Hello, MBS’ers! Murph is coming up on Monday and we couldn’t be more excited for you to do it with us. If you answer “No” to any of the following questions, you should be prepared to scale the WOD, and we’ve got lots of options!
- Have you ever done Murph before?
- Do you have 5 unbroken strict pull ups?
- Do you have 10 unbroken kipping pull ups?
- Can you do 20 unbroken push ups?
- Can you perform 50 unbroken air squats?
- Can you run a mile without pain?
For first timers, this WOD comes with a lot of questions. Even for those of us that have completed in many times, there are always doubts about the “right way” or “most efficient” techniques to be better. Let’s address what Murph is, ways to perform it, defining your goal, and ways to scale so that you go into the weekend with clear expectations and a solid plan for your Monday Fitness!
First the WOD itself – this image is taken from the original August 2005 CrossFit.com post:
There are a number of things to note here:
First, it’s a Hero workout, dedicated in memory of Navy Lieutenant Michael Murphy. I highly recommend you read the story of his life and death. We will talk more about him on Monday in class.
Second, it very clearly says to “partition the pull-ups, push-ups, and squats as needed.” I’ve lost count of the number of times I’ve heard someone complain that breaking it up is wrong, or not Rx. Breaking up the movements in the middle is highly encouraged!!
Third, take a hard look at this line: “If you’ve got a 20# vest or body armor, wear it.” Odds are there are very few of us that own a weight vest or body armor. If you are a firefighter, police officer, or military member, and you actually own a vest or body armor, then I would say you need to wear it to call it Rx. I’m not saying you *should* wear it, but we will cover that later.
Murph has MANY variations, weighted straight through as written, weighted partitioned, non-weighted straight through, non-weighted partitioned, etc. Each variation has a place and purpose, depending on your goal. Whether it’s “suffering” to feel a connection to the pain and loss of the honoree of the Hero WOD, fitness to get the most training value possible, or doing it for the community aspect of coming together for something special. These are all excellent goals to have! In reality, scaling is the smart choice for most of us.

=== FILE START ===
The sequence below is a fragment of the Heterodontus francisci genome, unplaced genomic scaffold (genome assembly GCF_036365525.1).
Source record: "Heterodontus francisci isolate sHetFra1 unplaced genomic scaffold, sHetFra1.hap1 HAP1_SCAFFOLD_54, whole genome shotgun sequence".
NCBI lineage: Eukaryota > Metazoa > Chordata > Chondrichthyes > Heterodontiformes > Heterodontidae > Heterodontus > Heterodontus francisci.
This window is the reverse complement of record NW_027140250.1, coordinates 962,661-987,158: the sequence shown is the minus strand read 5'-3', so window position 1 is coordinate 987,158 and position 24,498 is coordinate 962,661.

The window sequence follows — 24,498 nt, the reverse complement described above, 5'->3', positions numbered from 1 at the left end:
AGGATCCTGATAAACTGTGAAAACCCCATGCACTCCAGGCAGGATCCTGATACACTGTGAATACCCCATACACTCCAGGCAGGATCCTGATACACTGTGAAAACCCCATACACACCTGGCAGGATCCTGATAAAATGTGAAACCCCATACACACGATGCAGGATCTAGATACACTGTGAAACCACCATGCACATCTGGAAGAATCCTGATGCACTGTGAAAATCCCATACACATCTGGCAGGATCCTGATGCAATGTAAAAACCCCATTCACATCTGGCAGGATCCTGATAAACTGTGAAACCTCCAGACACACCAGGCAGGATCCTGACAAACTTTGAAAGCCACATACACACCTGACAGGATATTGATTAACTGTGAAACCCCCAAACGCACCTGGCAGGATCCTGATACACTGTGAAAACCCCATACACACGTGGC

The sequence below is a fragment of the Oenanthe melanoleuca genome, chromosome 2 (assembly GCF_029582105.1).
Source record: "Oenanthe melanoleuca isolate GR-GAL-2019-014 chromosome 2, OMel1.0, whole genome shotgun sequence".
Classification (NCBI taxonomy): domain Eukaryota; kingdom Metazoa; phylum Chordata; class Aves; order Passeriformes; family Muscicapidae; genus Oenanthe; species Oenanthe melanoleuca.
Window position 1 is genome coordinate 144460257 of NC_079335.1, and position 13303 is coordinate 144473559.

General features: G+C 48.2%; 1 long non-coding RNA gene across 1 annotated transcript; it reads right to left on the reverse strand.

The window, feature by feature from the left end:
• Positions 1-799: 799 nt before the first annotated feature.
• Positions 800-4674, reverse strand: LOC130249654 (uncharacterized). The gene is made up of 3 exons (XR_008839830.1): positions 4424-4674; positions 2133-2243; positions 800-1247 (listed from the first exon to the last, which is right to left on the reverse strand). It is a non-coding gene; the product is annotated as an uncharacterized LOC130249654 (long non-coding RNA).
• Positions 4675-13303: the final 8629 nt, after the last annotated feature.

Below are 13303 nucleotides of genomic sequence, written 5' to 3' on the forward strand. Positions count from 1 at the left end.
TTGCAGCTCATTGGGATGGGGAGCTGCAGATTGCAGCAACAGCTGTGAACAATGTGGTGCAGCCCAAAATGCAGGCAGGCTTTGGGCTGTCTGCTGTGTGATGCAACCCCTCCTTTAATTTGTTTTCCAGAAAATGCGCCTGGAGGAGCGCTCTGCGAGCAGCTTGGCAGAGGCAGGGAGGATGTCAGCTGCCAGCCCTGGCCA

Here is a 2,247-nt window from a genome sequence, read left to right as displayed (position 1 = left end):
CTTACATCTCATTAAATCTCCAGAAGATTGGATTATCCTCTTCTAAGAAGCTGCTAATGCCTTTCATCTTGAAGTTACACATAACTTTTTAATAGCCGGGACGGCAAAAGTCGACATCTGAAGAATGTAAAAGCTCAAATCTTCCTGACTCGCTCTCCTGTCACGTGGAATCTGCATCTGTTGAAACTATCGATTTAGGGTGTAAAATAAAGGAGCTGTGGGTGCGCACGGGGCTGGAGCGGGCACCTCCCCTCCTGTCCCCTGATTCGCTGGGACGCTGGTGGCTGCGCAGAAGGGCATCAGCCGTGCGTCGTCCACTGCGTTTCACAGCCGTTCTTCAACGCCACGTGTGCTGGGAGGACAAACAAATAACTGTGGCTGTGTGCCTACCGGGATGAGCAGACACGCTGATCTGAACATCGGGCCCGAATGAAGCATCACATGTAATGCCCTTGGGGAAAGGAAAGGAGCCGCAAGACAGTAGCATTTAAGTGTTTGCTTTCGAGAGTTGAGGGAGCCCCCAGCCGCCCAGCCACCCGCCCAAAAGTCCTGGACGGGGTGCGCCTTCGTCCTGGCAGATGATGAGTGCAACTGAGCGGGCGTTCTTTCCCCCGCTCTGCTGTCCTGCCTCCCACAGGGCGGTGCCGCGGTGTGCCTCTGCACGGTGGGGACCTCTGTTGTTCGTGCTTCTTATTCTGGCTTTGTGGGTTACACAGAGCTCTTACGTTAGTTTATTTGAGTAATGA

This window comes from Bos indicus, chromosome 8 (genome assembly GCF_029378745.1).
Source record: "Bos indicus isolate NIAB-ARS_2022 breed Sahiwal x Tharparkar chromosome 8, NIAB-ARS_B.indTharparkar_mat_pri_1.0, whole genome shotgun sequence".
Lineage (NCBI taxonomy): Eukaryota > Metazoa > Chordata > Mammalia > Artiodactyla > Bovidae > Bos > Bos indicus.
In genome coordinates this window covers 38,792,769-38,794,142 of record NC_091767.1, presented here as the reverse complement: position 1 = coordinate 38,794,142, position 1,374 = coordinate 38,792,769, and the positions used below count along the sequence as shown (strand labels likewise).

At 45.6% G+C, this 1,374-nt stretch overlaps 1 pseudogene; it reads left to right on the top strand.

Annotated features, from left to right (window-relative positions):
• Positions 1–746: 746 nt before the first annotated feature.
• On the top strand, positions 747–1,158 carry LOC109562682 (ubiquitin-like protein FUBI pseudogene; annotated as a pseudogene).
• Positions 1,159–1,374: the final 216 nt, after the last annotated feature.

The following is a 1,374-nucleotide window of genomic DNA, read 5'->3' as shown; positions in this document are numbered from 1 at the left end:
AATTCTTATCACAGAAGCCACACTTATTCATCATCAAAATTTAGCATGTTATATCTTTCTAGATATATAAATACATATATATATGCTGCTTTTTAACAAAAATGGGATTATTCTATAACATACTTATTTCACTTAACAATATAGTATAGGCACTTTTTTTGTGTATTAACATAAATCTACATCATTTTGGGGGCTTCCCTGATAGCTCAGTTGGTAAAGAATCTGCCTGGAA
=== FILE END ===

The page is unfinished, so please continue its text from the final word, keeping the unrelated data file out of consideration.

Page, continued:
Scaling options come in many varieties. If you are performing it on your own, consider doing a 1/2 or 1/4 version. For example, a 1/2 Murph would be an 800m run, 50 pull-ups, 100 push-ups, 150 air squats, and another 800m run. This is a great way to get the feel of the workout without the massive volume. Partnering up with others and splitting the work yields great results and keeps long term soreness to a minimum. A pair of athletes could alternate every 400m on the run and then chose to partition into 20 alternating rounds of 5 pull ups, 10 push ups, and 15 air squats. Rowing and assault bike are great options for those unable to run.
There are many varieties to choose from when you partition this WOD. Most people tend to attack it as 20 rounds of “Cindy”, 5 pull ups, 10 push ups, and 15 air squats. You can scale those sets up or down depending on your strength and endurance levels. Like all workouts, there are general tips to get a good score. Minimize your rest as much as possible. Break into small sets early so you don’t devolve into singles on the push ups or squats later. On the last mile, run like you mean it and not like someone about to be handed a participation medal!
I hope this has been useful to you and that you can easily decide the best way to enjoy our festivities on Monday. I look forward to coaching you all, celebrating the life of Lt. Murphy, and sharing good food and cold drinks afterward!